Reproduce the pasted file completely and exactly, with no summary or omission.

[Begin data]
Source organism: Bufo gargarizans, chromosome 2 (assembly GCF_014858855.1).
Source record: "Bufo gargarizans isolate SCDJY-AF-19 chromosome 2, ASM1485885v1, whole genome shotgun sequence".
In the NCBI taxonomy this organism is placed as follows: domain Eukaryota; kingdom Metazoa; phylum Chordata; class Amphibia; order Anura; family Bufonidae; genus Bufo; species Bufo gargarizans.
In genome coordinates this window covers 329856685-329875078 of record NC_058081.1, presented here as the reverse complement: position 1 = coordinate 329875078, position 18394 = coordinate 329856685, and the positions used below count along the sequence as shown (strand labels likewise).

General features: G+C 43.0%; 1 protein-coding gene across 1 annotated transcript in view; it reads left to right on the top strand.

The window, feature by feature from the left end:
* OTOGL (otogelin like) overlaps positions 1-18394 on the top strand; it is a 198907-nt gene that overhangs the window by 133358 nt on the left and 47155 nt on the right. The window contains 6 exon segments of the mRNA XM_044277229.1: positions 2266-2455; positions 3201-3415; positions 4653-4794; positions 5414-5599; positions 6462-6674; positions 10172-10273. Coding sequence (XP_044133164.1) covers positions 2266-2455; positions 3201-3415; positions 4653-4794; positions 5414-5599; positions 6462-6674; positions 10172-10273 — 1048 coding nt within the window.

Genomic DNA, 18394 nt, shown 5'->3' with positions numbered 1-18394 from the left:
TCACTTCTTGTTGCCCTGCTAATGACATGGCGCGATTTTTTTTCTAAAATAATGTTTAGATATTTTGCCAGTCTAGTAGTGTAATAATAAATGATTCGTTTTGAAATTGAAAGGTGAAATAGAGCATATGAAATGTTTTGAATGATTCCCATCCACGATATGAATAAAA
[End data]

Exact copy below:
Source organism: Bufo gargarizans, chromosome 2 (assembly GCF_014858855.1).
Source record: "Bufo gargarizans isolate SCDJY-AF-19 chromosome 2, ASM1485885v1, whole genome shotgun sequence".
In the NCBI taxonomy this organism is placed as follows: domain Eukaryota; kingdom Metazoa; phylum Chordata; class Amphibia; order Anura; family Bufonidae; genus Bufo; species Bufo gargarizans.
In genome coordinates this window covers 329856685-329875078 of record NC_058081.1, presented here as the reverse complement: position 1 = coordinate 329875078, position 18394 = coordinate 329856685, and the positions used below count along the sequence as shown (strand labels likewise).

General features: G+C 43.0%; 1 protein-coding gene across 1 annotated transcript in view; it reads left to right on the top strand.

The window, feature by feature from the left end:
* OTOGL (otogelin like) overlaps positions 1-18394 on the top strand; it is a 198907-nt gene that overhangs the window by 133358 nt on the left and 47155 nt on the right. The window contains 6 exon segments of the mRNA XM_044277229.1: positions 2266-2455; positions 3201-3415; positions 4653-4794; positions 5414-5599; positions 6462-6674; positions 10172-10273. Coding sequence (XP_044133164.1) covers positions 2266-2455; positions 3201-3415; positions 4653-4794; positions 5414-5599; positions 6462-6674; positions 10172-10273 — 1048 coding nt within the window.

Genomic DNA, 18394 nt, shown 5'->3' with positions numbered 1-18394 from the left:
TCACTTCTTGTTGCCCTGCTAATGACATGGCGCGATTTTTTTTCTAAAATAATGTTTAGATATTTTGCCAGTCTAGTAGTGTAATAATAAATGATTCGTTTTGAAATTGAAAGGTGAAATAGAGCATATGAAATGTTTTGAATGATTCCCATCCACGATATGAATAAAA